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I'm building a small fume extractor for soldering.

I have a leftover desktop fan I'll use. I was unsure about the voltage needed, so I hooked it up to my power supply and stepped up the voltage until it started spinning (around 6V but I think most of these fans are 9-12V nominal if I recall). It's drawing 30mA at 9V right now.

If I place my finger on it to arrest the movement the current draw drops to 0. When I release it the fan rotates quickly to some location which I assume is the armature aligning with the magnet. Now, though, it sits stationary for about 2 seconds before resuming spinning.

What's happening in those 2 seconds before it resumes spinning?

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  • \$\begingroup\$ is the label on the fan missing? \$\endgroup\$
    – jsotola
    May 30 '20 at 20:15
  • \$\begingroup\$ Yes, it's old and has been in my spare parts bin for ages. No idea where it originally came from. \$\endgroup\$
    – brenzo
    May 30 '20 at 20:16
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Compare a typical BLDC fan controller IC.

enter image description here

The delay before a restart attempt after 'mechanical lock' is detected and coil current is shut off (Toff) is nominally 2.8 seconds.

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The fan is protecting itself when you stall it. After you bump into someone while walking, do you immediately take a step forward? Or do you wait a bit and hope they get out of the way?

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  • \$\begingroup\$ I hadn't considered there might be a controller in there, I assumed it'd just be a DC motor. \$\endgroup\$
    – brenzo
    May 30 '20 at 20:20
  • \$\begingroup\$ It is not. It is a brushless DC motor which means controller mandatory. \$\endgroup\$
    – DKNguyen
    May 30 '20 at 20:21
  • \$\begingroup\$ @DKNguyen I think you need to emphasize "motor controller" here, because OP seems to be interpreting it as "microcontroller" \$\endgroup\$
    – Maple
    May 30 '20 at 21:17
  • \$\begingroup\$ @Maple Perhaps. It is not a microcontroller on there but a specialist motor driver IC that is capable of some of its own smarts as well as power drive. \$\endgroup\$
    – DKNguyen
    May 30 '20 at 21:20
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What's happening in those 2 seconds before it resumes spinning?

quite likely the firmware of the motor controller integrated into what is called "Brushless DC motor" detects the fault state and stops for 2 s for the fault to be removed.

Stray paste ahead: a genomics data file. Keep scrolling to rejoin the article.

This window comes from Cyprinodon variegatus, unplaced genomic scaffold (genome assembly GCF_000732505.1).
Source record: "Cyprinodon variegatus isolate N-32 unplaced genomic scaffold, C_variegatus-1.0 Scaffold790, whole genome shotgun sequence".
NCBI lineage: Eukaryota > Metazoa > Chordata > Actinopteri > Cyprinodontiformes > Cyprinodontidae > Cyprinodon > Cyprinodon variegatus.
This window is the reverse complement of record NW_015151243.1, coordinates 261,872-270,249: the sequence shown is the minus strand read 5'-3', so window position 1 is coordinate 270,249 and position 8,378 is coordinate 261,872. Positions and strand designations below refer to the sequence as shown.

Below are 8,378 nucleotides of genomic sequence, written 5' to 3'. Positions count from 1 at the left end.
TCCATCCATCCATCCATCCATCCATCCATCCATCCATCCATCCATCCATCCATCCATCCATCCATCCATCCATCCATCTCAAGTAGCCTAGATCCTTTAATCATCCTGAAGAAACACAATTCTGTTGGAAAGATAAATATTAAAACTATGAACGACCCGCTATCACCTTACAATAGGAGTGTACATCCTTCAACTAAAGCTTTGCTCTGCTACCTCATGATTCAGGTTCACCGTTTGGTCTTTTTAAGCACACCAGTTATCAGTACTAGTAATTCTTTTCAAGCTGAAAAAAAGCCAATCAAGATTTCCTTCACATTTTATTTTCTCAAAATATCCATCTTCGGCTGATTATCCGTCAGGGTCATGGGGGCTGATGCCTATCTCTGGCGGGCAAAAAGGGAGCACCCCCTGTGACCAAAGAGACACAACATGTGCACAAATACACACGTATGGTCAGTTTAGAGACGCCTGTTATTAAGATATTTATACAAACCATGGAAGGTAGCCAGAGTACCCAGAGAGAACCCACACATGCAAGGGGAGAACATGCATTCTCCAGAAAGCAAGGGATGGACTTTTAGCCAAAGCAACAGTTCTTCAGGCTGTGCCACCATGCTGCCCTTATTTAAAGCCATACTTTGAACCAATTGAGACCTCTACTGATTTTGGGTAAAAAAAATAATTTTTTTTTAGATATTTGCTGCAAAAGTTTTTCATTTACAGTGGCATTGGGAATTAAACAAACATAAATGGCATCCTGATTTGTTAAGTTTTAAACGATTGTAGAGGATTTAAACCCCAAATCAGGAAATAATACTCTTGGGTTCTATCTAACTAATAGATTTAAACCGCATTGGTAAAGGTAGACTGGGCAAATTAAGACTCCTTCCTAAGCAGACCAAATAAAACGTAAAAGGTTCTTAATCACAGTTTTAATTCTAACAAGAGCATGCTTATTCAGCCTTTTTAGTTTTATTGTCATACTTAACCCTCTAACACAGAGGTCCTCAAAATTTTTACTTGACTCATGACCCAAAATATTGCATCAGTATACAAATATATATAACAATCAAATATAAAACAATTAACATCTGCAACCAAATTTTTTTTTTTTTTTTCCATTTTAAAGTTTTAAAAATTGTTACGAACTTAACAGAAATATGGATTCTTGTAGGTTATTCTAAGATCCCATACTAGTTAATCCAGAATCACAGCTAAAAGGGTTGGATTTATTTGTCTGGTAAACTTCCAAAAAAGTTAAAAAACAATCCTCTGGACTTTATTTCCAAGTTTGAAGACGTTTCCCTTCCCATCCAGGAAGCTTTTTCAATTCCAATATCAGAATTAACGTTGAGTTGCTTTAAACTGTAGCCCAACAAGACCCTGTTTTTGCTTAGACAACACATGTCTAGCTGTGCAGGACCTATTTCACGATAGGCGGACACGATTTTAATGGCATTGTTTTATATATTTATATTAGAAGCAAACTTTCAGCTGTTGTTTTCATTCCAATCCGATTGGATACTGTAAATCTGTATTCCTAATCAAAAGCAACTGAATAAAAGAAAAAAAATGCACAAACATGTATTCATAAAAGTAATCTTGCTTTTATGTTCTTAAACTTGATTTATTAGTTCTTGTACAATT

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  • \$\begingroup\$ That makes sense, I hadn't considered there might be an MCU in there. \$\endgroup\$
    – brenzo
    May 30 '20 at 20:21
  • \$\begingroup\$ I am pretty sure there is no MCU in there, but rather specialized chip like TC642, for example. The behavior of "Fan Auto-Restart" function described in datasheet resembles the effect described. Other fan controllers most likely have similar functions. \$\endgroup\$
    – Maple
    May 30 '20 at 21:10
  • \$\begingroup\$ I agree, @Maple! (although, it's worth noting that the only difference between that TC642 and a microcontroller probably is the lack of possibility of the user to program it themselves.) \$\endgroup\$ May 30 '20 at 22:05
  • \$\begingroup\$ I don't claim to know what's inside those chips, but it is definitely not something that can be programmed by anyone, it is just cost-prohibiting step for so cheap products. Most likely it is pure hardware solution, and quite simple at that. See block diagram in the datasheet from @Spehro Pefhany's answer. \$\endgroup\$
    – Maple
    May 30 '20 at 22:11
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    \$\begingroup\$ I referred to this chip from different answer. Nevertheless, the "algorithm" described in this datasheet is nowhere even close to say, I2C state machines in countless chips. And yet only few of them have actual software. The BLDC control (in the case of PC fan) is very primitive task, pretty much just a switch controlled by properly positioned sensors and a simple analog logic with maybe a few digital gates \$\endgroup\$
    – Maple
    May 30 '20 at 22:41

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